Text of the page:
Undead Labs, the developer behind the State of Decay series, is under the microscope after Kotaku's Ethan Gach shared stories from multiple employees describing an alleged culture of misogyny and negligence that's driven employees away from the studio and delayed development of State of Decay 3.
Gach's reporting covers a long time period that begins with Microsoft's surprise acquisition of Undead Labs in 2018. What followed was a state of affairs that read as especially concerning with Microsoft's ongoing effort to acquire Activision Blizzard. Except it's not a story of a corporate overlord coming in and toxifying a strong company culture, it's about said corporate overlord allegedly not intervening when new studio leadership prevented to stop sexism in the workplace.
Undead Labs was co-founded by ArenaNet co-founder Jeff Strain, who departed the company shortly after its acquisition to spin up a new studio in New Orleans, Louisiana. Strain's involvement in the story mostly has to deal with his exit, and that the leaders he selected to replace him seemed to have not lived up to the standards he established as CEO.
Strain did respond to Kotaku's questions via a Medium Post, if you'd like to read his take on the studio surrounding his departure.
After Microsoft's acquisition, it appears that a number of rank-and-file developers were subject to sexist comments by their co-workers. Meanwhile management was scrambling to keep the development of State of Decay 3 on track, and was apparently not doing so in a healthy fashion.
Philip Holt, the former ArenaNet head of development who was hired in part to replace Strain, is accused by former employees of not picking up where Strain left off, allegedly prioritizing the hiring of friends and colleagues and opening satellite studios in Florida and Illinois (Microsoft did expressly deny this accusation to Kotaku).
Several developers said that Holt allegedly undermined several female directors at the studio by not supporting them and hiring male employees that superseded them in the company hierarchy. Strain did not directly respond to this accusation, and said in a statement to Kotaku that he "recognize[s] that some of our employees, current and former, have shared that their experiences at the Lab weren’t always positive."
He went on to say that he feels the company has improved in its efforts in building a more inclusive environment.
Another key executive that whistleblowing employees took issue with was the first head of people and culture at the studio, Anne Schlosser (Strain does note in his answers that he helped hire Schlosser at the company, but was not involved in her work at Undead Labs).
How was Schlosser allegedly involved in perpetuating sexual harassment at the company? "There was a guy on the State of Decay 3 team who was being blatantly sexist, and Anne didn’t do anything about him," one employee alleged. Others described instances of filing complaints about co-workers to Schlosser, and being rebuffed or told they were the ones at fault.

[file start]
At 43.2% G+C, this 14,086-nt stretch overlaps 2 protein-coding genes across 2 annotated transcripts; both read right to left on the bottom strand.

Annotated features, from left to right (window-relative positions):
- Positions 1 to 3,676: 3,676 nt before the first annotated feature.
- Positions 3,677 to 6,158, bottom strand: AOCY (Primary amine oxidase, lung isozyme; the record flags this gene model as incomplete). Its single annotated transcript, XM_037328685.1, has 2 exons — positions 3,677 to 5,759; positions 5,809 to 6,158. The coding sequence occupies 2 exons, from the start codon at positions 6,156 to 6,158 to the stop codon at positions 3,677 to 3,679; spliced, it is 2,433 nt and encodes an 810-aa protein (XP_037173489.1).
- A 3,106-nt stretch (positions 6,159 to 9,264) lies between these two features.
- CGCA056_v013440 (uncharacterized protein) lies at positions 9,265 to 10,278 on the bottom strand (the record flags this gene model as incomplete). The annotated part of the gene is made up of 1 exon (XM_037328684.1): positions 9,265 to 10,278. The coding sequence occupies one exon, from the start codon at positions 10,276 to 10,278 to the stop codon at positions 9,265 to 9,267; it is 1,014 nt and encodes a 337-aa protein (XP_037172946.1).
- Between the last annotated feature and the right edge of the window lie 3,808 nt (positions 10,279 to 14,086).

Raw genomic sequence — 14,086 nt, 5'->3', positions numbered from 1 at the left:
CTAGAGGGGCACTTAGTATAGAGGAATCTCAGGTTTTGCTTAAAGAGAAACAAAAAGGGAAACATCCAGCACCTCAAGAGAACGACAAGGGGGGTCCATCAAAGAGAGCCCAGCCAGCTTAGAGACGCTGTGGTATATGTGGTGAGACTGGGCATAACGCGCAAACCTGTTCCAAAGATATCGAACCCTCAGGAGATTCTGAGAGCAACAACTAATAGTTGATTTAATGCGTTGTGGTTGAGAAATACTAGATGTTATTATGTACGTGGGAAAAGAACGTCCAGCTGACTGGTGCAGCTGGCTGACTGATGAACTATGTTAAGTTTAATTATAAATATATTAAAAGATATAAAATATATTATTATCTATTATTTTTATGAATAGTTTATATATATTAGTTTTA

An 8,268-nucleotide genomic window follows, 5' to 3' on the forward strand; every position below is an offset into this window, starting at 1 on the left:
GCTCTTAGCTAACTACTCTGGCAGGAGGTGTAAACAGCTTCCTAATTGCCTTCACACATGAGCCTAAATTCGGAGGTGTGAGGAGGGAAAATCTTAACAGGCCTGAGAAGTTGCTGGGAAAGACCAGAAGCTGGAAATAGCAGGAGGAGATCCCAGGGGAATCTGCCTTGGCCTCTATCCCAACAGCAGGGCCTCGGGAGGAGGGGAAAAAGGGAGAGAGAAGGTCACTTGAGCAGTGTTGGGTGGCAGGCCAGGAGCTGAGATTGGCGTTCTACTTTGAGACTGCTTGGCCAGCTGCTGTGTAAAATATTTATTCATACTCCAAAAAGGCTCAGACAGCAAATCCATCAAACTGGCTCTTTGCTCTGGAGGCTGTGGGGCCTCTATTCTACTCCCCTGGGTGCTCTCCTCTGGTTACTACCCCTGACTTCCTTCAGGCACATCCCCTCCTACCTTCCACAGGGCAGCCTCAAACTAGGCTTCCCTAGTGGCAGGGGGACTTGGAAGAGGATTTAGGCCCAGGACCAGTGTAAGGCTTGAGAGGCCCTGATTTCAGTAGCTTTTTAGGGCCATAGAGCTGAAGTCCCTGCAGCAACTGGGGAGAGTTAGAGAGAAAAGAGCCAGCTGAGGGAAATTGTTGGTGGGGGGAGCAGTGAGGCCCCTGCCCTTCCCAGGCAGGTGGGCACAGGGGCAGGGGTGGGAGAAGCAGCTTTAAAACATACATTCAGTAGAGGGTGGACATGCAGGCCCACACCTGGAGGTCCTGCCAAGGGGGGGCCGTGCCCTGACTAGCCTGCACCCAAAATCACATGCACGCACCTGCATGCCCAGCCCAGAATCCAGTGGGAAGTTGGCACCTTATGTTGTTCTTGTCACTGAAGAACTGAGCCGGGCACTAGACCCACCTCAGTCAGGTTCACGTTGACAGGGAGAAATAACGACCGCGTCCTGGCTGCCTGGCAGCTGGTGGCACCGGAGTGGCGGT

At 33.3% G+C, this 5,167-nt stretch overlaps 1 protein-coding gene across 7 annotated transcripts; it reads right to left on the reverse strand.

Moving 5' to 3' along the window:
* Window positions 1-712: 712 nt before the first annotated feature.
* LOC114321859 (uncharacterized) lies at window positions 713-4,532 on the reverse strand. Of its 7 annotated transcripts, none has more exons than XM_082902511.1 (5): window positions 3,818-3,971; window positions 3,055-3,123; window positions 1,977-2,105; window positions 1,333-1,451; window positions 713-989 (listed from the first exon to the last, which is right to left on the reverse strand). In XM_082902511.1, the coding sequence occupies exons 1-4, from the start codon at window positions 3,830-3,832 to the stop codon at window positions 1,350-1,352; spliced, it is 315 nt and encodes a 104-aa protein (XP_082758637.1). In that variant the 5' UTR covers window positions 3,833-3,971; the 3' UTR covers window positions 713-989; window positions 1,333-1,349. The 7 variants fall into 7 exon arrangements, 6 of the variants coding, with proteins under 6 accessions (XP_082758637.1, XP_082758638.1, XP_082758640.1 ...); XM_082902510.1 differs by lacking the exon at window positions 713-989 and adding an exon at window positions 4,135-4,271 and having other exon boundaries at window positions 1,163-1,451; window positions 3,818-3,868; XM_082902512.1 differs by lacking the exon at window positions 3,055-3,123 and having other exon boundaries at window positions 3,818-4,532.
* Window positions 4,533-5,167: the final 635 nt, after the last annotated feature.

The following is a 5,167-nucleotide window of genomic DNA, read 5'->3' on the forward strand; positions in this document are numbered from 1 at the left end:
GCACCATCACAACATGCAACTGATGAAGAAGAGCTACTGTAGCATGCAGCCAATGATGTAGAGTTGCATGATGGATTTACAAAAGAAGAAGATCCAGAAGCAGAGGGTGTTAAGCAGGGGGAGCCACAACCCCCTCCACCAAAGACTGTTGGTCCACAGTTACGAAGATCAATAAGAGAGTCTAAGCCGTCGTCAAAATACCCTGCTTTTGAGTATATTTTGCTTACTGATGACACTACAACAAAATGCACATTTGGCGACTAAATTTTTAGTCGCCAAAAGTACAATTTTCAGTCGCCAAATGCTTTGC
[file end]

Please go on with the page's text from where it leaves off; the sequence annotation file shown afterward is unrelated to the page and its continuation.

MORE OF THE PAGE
“What happened on a daily basis at the Lab was the lower-key death by a thousand papercuts version of sexism,” one former developer told Kotaku. “It wasn’t ‘this one interaction was bad,’ it was, more often than not, ‘interactions with specific people were infuriating.’”
Schlosser denied these claims, telling Kotaku that "as a woman whose career has been negatively affected by the kind of toxic misogyny alleged by the source of this article, I would never tolerate or excuse the kinds of behaviors the source allege."
Her statement to Kotaku would further praise the work she did at Undead Labs, and indicate her departure was "part of a planned reorganization."
Somewhere around Schlosser's departure, Microsoft's human resources department apparently stepped in and did review morale at the company. Though Undead Labs implemented new management training in the following months, turnover at the studio apparently continued apace. One employee saying that for every 10 employees departing the company, only one of them "needed to go" (implying they had allegedly been part of the toxic culture).
The remainder of Gach's reporting discusses the scrambled development of State of Decay 3, which sadly sounds familiar in an industry that struggles with managing complex video game projects. Some at the company feel that 2022 will be a year where issues at the company finally "turn a corner," others remain skeptical.
Taking the long view on this story paints a frustrating possible future for employees at Activision Blizzard. Part of impending acquisition's pitch is that Microsoft can apply its corporate standards to the company, and properly combat its alleged culture of toxicity, sexual harassment, and abuse.
But here we have an odd example of Xbox Game Studios purchasing a company, and its team culture getting worse not through corporate malfeasance, but corporate non-interference. We've heard from various studios purchased by Xbox Game Studios over the years that the conglomerate parent has maintained an off-hands approach, and not directly stuck its hands in day-to-day management.
What happens when a new corporate parent doesn't step in when it's needed? Undead Labs appears to be one case where this had a disastrous impact. It's a chilling thought that the same events could proceed at Activision Blizzard, should that acquisition proceed.
We reached out to Microsoft for a statement on Kotaku's story. A spokesperson referred us back to statements made to Kotaku made by multiple employees.